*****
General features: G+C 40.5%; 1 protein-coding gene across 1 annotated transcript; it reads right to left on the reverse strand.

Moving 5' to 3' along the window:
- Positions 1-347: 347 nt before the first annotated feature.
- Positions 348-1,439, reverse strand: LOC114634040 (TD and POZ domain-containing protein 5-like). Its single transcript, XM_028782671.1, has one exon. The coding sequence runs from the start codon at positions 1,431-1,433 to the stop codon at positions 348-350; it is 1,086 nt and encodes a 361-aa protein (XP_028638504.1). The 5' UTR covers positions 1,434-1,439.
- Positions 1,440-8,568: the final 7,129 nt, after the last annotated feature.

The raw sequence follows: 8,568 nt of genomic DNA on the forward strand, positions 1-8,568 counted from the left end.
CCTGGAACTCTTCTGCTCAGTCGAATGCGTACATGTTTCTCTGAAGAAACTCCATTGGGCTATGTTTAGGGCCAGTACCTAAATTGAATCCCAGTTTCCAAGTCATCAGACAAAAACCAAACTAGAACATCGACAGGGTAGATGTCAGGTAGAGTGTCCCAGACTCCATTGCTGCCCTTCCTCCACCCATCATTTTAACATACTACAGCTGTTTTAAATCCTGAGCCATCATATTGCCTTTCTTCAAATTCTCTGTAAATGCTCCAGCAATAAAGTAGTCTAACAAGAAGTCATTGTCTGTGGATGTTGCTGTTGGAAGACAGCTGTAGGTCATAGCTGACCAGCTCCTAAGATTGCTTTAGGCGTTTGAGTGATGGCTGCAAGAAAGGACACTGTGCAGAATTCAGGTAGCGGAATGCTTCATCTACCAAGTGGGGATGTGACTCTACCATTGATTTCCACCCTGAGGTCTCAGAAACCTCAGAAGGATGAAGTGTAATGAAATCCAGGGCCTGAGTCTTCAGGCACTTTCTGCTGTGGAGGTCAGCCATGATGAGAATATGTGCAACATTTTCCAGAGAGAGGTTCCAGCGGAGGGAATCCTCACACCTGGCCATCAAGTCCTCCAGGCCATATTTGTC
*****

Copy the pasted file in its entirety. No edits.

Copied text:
General features: G+C 40.5%; 1 protein-coding gene across 1 annotated transcript; it reads right to left on the reverse strand.

Moving 5' to 3' along the window:
- Positions 1-347: 347 nt before the first annotated feature.
- Positions 348-1,439, reverse strand: LOC114634040 (TD and POZ domain-containing protein 5-like). Its single transcript, XM_028782671.1, has one exon. The coding sequence runs from the start codon at positions 1,431-1,433 to the stop codon at positions 348-350; it is 1,086 nt and encodes a 361-aa protein (XP_028638504.1). The 5' UTR covers positions 1,434-1,439.
- Positions 1,440-8,568: the final 7,129 nt, after the last annotated feature.

The raw sequence follows: 8,568 nt of genomic DNA on the forward strand, positions 1-8,568 counted from the left end.
CCTGGAACTCTTCTGCTCAGTCGAATGCGTACATGTTTCTCTGAAGAAACTCCATTGGGCTATGTTTAGGGCCAGTACCTAAATTGAATCCCAGTTTCCAAGTCATCAGACAAAAACCAAACTAGAACATCGACAGGGTAGATGTCAGGTAGAGTGTCCCAGACTCCATTGCTGCCCTTCCTCCACCCATCATTTTAACATACTACAGCTGTTTTAAATCCTGAGCCATCATATTGCCTTTCTTCAAATTCTCTGTAAATGCTCCAGCAATAAAGTAGTCTAACAAGAAGTCATTGTCTGTGGATGTTGCTGTTGGAAGACAGCTGTAGGTCATAGCTGACCAGCTCCTAAGATTGCTTTAGGCGTTTGAGTGATGGCTGCAAGAAAGGACACTGTGCAGAATTCAGGTAGCGGAATGCTTCATCTACCAAGTGGGGATGTGACTCTACCATTGATTTCCACCCTGAGGTCTCAGAAACCTCAGAAGGATGAAGTGTAATGAAATCCAGGGCCTGAGTCTTCAGGCACTTTCTGCTGTGGAGGTCAGCCATGATGAGAATATGTGCAACATTTTCCAGAGAGAGGTTCCAGCGGAGGGAATCCTCACACCTGGCCATCAAGTCCTCCAGGCCATATTTGTC